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Hiring 'trafficked' domestic help could land you in jail

Hiring a domestic help knowing he or she may have been trafficked could land you behind bars for three to seven years.

delhi Updated: Feb 02, 2013 23:42 IST
Aloke Tikku
Aloke Tikku
Hindustan Times

Hiring a domestic help knowing he or she may have been trafficked could land you behind bars for three to seven years.

The Criminal Law Amendment Ordinance cleared by cabinet this week has introduced trafficking as an offence under the Indian Penal Code and outlawed anyone from hiring such persons. The provisions are expected to come into force by Monday latest.

The existing law only prohibits pushing people into slavery and the sex trade and for trafficking in children.

But under the new law, recruiting and transferring anyone for exploitation by force, threat, fraud or inducement would be a crime.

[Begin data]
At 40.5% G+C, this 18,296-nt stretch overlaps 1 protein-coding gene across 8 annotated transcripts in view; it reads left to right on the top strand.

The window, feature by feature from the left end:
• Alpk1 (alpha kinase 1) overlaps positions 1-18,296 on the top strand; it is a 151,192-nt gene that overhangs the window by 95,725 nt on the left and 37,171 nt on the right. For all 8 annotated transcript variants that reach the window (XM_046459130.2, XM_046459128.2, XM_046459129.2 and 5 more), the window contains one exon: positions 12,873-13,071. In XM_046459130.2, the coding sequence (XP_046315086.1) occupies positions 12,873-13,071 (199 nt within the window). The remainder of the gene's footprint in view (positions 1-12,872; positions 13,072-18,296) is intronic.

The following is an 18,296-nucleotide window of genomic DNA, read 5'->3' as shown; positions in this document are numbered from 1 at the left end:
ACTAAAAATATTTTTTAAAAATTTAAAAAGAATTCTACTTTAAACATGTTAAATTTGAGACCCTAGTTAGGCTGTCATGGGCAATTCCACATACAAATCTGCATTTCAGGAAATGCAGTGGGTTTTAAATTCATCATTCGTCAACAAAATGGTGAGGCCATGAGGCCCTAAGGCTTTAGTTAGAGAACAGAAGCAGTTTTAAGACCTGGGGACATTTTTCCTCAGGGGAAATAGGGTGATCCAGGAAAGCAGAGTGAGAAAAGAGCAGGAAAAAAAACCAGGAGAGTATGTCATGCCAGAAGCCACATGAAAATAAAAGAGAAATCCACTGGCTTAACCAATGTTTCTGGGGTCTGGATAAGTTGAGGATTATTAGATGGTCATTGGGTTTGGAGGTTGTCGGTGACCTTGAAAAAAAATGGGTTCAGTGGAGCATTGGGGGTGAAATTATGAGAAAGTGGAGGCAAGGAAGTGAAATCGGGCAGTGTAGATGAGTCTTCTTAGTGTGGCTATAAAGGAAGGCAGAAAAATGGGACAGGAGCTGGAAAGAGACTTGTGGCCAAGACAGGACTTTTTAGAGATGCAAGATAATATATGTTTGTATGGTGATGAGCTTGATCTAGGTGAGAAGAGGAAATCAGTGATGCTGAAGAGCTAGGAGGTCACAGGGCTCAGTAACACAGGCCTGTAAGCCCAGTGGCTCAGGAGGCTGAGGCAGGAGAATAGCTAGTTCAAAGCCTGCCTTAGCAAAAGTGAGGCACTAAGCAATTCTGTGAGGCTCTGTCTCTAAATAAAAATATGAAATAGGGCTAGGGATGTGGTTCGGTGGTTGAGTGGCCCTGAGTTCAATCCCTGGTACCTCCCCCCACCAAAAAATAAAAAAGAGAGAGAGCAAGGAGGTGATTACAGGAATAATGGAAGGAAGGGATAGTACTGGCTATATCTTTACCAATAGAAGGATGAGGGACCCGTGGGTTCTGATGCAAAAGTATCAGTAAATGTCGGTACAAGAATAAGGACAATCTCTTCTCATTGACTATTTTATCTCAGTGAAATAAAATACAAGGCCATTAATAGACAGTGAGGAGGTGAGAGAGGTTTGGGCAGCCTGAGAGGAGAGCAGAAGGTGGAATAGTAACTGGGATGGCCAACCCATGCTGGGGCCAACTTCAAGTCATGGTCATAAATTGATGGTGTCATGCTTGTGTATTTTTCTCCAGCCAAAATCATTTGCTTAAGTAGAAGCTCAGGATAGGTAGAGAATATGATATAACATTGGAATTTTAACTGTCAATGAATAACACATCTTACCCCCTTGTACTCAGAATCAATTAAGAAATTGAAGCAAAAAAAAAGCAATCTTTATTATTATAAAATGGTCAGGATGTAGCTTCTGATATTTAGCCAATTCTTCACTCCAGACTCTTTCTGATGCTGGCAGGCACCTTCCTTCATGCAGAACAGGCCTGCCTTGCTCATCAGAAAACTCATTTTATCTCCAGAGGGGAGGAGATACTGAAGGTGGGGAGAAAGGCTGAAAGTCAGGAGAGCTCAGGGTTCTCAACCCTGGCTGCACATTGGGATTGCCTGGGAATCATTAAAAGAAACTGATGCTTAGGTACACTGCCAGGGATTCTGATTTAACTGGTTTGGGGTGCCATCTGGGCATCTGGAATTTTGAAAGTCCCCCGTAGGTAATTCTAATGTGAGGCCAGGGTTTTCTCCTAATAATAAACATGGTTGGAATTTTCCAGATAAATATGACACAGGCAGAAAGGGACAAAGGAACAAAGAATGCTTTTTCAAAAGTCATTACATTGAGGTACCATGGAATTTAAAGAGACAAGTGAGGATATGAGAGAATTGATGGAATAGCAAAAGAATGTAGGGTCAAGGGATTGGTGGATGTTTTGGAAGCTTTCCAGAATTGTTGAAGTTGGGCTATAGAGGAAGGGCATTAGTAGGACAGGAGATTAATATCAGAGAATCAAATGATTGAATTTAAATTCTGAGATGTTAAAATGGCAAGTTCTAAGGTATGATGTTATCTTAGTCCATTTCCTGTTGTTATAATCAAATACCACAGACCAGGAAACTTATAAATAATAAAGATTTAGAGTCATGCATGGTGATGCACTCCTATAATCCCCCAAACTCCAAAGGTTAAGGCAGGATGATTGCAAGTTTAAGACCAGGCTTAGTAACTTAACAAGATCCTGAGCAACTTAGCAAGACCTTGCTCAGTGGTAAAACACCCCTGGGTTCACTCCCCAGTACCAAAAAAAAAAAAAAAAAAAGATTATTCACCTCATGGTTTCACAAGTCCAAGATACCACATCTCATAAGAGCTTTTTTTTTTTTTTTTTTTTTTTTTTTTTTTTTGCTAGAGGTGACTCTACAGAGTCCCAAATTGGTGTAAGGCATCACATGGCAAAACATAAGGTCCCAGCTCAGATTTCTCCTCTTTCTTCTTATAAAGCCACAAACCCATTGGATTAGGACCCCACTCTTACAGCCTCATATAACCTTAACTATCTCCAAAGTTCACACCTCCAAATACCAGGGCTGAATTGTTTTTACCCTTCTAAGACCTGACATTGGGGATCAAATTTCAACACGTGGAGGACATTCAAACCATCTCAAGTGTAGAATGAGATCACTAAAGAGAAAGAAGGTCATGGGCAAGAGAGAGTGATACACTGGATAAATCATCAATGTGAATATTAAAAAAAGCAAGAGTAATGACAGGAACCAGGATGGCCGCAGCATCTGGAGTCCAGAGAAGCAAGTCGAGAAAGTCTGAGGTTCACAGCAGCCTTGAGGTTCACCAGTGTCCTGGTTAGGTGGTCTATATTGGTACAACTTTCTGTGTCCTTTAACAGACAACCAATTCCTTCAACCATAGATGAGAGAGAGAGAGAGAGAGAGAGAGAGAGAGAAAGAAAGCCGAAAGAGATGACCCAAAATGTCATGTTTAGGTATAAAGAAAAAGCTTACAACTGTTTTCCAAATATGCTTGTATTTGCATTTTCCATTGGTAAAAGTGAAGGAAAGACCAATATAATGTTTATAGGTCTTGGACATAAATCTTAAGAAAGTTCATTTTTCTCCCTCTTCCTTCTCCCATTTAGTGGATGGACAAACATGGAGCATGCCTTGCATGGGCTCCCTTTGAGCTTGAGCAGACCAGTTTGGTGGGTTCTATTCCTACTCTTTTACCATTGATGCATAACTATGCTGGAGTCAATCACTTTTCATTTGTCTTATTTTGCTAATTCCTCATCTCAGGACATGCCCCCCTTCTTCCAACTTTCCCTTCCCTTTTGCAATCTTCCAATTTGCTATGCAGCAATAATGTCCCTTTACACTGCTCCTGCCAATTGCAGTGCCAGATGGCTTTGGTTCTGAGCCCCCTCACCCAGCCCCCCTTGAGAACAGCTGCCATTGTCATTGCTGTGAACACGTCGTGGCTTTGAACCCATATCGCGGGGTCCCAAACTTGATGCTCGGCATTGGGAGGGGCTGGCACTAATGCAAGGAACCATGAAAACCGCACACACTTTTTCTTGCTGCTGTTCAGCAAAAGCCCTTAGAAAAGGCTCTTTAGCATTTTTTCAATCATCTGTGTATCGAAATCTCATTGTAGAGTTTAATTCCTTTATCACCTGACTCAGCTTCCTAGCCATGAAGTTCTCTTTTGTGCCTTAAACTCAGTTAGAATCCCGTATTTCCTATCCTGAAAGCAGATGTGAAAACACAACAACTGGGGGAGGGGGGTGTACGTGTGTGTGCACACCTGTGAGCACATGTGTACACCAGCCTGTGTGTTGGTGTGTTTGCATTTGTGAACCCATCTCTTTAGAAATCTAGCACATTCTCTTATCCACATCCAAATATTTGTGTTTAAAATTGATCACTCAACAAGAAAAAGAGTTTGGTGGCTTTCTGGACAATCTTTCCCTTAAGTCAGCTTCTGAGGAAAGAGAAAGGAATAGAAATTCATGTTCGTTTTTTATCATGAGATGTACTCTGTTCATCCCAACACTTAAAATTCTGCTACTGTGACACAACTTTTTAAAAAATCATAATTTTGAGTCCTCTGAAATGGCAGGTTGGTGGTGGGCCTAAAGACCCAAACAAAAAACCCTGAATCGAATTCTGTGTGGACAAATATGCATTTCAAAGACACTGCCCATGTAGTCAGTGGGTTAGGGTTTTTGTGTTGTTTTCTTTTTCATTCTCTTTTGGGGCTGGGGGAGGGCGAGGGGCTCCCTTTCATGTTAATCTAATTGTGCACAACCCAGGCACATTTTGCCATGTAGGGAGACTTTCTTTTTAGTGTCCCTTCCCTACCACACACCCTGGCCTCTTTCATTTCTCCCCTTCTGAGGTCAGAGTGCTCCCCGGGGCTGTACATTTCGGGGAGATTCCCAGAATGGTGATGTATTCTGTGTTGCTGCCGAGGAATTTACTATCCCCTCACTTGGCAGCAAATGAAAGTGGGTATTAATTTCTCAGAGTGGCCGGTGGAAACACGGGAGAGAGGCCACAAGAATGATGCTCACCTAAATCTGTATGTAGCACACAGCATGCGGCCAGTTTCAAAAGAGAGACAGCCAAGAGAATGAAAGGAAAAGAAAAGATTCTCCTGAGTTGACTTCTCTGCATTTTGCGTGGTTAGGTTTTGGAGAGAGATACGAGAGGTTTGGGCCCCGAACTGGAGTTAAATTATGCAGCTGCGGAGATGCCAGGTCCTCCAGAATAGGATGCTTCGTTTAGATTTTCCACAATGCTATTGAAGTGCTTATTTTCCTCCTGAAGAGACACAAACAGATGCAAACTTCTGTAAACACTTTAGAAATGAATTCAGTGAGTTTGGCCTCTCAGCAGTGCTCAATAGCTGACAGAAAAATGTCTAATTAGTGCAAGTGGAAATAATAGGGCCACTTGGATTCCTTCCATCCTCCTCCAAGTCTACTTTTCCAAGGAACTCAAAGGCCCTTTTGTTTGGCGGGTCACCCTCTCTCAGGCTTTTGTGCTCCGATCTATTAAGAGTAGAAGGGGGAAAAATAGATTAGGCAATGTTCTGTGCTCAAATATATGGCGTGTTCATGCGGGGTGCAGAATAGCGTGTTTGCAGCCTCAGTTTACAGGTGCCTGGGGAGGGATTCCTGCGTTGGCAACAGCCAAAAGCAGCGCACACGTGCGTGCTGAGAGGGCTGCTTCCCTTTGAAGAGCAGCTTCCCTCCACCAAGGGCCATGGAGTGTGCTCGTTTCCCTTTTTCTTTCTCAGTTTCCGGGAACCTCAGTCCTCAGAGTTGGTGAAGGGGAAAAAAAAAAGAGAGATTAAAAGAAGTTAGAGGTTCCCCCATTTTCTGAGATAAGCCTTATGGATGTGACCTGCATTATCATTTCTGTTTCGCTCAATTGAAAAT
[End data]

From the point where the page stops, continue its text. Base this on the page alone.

This means if your help was lured by a placement agency with promises of a good salary and a better life, the law could treat him or her as a trafficked person.

The ordinance stipulates a jail term of three to five years for those who, despite knowing or having a reason to believe that their employee is a victim of trafficking, hire a trafficked adult.

If the victim is a minor, the jail term would be five to seven years.

The Justice JS Verma panel report had taken a dim view of law enforcement agencies ignoring or suppressing complaints of trafficking and recommended the government bring laws in line with international standards.

However, Supreme Court lawyer Amit Khemka said the draft approved by cabinet appeared far too wide and prone to misuse.

"How can you treat trafficking for supplying domestic maids and sex workers or for organ removal with the same brush?" he asked.

Expressing concern that people could be penalised without having any criminal intent, he added: "Employers should be punished only if they know their employee has been trafficked... The expression 'having a reason to believe' can be interpreted in any way and even misused against bona fide employers."

A home ministry official, however, argued that the huge demand for domestic workers was turning out to be one of the most important factors that encouraged the trafficking of women and children.